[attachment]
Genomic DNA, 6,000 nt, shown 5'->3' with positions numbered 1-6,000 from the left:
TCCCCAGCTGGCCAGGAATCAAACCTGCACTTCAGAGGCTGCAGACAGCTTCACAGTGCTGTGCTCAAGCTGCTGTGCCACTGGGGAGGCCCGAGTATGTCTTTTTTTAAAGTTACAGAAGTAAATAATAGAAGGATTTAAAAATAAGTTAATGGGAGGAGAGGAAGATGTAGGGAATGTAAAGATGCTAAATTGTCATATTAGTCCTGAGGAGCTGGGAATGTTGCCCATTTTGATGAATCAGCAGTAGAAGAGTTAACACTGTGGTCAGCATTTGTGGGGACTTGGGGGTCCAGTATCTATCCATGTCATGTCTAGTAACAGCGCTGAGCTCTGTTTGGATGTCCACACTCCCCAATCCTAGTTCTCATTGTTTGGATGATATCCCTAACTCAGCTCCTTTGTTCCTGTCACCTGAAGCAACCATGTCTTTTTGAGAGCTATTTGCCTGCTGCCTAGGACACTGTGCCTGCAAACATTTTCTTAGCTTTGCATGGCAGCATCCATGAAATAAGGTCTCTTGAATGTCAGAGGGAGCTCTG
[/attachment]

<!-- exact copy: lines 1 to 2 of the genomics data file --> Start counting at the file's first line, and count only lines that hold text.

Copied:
Genomic DNA, 6,000 nt, shown 5'->3' with positions numbered 1-6,000 from the left:
TCCCCAGCTGGCCAGGAATCAAACCTGCACTTCAGAGGCTGCAGACAGCTTCACAGTGCTGTGCTCAAGCTGCTGTGCCACTGGGGAGGCCCGAGTATGTCTTTTTTTAAAGTTACAGAAGTAAATAATAGAAGGATTTAAAAATAAGTTAATGGGAGGAGAGGAAGATGTAGGGAATGTAAAGATGCTAAATTGTCATATTAGTCCTGAGGAGCTGGGAATGTTGCCCATTTTGATGAATCAGCAGTAGAAGAGTTAACACTGTGGTCAGCATTTGTGGGGACTTGGGGGTCCAGTATCTATCCATGTCATGTCTAGTAACAGCGCTGAGCTCTGTTTGGATGTCCACACTCCCCAATCCTAGTTCTCATTGTTTGGATGATATCCCTAACTCAGCTCCTTTGTTCCTGTCACCTGAAGCAACCATGTCTTTTTGAGAGCTATTTGCCTGCTGCCTAGGACACTGTGCCTGCAAACATTTTCTTAGCTTTGCATGGCAGCATCCATGAAATAAGGTCTCTTGAATGTCAGAGGGAGCTCTG